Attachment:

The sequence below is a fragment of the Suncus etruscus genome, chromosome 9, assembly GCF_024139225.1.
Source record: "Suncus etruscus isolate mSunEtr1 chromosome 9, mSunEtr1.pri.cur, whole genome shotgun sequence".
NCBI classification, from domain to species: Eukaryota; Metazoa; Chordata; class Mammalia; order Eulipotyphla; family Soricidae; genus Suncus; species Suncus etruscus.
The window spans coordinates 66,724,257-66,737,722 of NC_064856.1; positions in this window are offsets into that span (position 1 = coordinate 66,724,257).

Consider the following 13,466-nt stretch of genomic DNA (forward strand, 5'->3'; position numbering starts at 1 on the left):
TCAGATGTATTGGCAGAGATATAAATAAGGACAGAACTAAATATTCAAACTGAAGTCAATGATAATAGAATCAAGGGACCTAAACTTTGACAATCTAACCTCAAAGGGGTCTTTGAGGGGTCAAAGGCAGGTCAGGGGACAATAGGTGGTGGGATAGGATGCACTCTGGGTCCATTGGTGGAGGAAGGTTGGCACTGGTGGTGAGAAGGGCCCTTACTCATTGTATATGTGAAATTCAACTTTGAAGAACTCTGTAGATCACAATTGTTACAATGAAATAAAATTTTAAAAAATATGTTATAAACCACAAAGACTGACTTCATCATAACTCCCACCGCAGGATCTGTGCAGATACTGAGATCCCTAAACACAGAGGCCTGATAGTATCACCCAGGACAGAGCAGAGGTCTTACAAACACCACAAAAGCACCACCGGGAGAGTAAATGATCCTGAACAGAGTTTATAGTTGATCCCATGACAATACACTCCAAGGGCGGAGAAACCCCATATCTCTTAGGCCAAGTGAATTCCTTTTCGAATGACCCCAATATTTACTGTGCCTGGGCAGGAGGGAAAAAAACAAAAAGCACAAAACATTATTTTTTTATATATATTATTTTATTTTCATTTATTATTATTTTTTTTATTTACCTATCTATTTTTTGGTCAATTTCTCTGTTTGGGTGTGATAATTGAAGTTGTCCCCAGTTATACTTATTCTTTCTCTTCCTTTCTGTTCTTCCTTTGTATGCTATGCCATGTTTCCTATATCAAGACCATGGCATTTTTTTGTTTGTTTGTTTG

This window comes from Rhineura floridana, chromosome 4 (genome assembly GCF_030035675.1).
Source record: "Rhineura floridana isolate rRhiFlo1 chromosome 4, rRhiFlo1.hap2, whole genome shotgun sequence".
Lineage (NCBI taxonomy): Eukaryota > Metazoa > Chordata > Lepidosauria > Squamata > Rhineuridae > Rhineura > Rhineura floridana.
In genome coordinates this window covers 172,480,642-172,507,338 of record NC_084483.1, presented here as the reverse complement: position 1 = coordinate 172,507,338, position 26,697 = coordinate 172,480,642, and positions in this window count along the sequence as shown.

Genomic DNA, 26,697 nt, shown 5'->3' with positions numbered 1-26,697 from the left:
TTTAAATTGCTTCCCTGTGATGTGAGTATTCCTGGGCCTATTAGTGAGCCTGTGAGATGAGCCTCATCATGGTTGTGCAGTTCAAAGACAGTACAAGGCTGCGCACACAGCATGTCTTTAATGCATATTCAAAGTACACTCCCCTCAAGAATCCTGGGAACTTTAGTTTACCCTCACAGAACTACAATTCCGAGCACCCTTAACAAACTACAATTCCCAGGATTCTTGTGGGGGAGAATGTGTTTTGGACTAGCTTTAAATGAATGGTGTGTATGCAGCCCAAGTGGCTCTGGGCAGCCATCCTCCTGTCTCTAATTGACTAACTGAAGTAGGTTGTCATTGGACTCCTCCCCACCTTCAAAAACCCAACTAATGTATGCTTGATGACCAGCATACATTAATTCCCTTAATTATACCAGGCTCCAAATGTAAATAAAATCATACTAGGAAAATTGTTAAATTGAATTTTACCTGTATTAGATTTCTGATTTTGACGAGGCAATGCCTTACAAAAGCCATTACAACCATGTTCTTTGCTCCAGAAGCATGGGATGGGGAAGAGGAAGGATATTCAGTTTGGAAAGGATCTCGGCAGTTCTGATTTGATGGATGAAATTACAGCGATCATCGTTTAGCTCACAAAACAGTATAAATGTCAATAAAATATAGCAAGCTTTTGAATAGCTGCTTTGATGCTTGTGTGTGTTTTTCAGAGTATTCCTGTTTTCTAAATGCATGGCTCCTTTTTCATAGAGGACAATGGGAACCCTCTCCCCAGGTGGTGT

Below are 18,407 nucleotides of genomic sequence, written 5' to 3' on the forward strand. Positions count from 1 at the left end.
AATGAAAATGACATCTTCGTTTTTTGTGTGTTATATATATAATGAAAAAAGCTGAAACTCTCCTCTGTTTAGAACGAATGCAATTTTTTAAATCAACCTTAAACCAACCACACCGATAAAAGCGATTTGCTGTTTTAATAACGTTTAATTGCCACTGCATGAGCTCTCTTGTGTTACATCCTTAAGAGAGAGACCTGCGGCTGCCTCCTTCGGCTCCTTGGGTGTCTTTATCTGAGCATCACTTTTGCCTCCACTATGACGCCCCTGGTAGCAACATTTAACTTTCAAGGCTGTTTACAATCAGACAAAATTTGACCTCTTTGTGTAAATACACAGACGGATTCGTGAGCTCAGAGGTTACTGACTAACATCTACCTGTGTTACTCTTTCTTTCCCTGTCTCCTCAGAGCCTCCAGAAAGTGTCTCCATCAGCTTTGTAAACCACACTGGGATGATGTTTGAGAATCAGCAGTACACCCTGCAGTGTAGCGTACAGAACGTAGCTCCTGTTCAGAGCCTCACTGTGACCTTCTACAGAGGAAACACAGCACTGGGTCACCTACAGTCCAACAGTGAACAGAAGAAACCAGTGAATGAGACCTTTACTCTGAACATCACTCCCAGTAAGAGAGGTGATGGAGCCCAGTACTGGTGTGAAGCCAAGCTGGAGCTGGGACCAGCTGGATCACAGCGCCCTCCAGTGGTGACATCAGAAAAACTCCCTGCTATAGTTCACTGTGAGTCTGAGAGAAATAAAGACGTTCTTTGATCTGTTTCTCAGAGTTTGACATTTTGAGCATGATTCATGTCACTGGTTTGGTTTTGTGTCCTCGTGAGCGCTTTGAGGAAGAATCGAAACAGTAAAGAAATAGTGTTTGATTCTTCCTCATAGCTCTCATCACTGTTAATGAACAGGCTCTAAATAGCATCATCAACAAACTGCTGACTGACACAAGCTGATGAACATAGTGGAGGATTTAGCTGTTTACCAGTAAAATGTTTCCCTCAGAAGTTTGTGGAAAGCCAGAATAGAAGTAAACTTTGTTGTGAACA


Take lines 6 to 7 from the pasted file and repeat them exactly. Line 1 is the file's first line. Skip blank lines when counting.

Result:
TCAGATGTATTGGCAGAGATATAAATAAGGACAGAACTAAATATTCAAACTGAAGTCAATGATAATAGAATCAAGGGACCTAAACTTTGACAATCTAACCTCAAAGGGGTCTTTGAGGGGTCAAAGGCAGGTCAGGGGACAATAGGTGGTGGGATAGGATGCACTCTGGGTCCATTGGTGGAGGAAGGTTGGCACTGGTGGTGAGAAGGGCCCTTACTCATTGTATATGTGAAATTCAACTTTGAAGAACTCTGTAGATCACAATTGTTACAATGAAATAAAATTTTAAAAAATATGTTATAAACCACAAAGACTGACTTCATCATAACTCCCACCGCAGGATCTGTGCAGATACTGAGATCCCTAAACACAGAGGCCTGATAGTATCACCCAGGACAGAGCAGAGGTCTTACAAACACCACAAAAGCACCACCGGGAGAGTAAATGATCCTGAACAGAGTTTATAGTTGATCCCATGACAATACACTCCAAGGGCGGAGAAACCCCATATCTCTTAGGCCAAGTGAATTCCTTTTCGAATGACCCCAATATTTACTGTGCCTGGGCAGGAGGGAAAAAAACAAAAAGCACAAAACATTATTTTTTTATATATATTATTTTATTTTCATTTATTATTATTTTTTTTATTTACCTATCTATTTTTTGGTCAATTTCTCTGTTTGGGTGTGATAATTGAAGTTGTCCCCAGTTATACTTATTCTTTCTCTTCCTTTCTGTTCTTCCTTTGTATGCTATGCCATGTTTCCTATATCAAGACCATGGCATTTTTTTGTTTGTTTGTTTG

This window comes from Rhineura floridana, chromosome 4 (genome assembly GCF_030035675.1).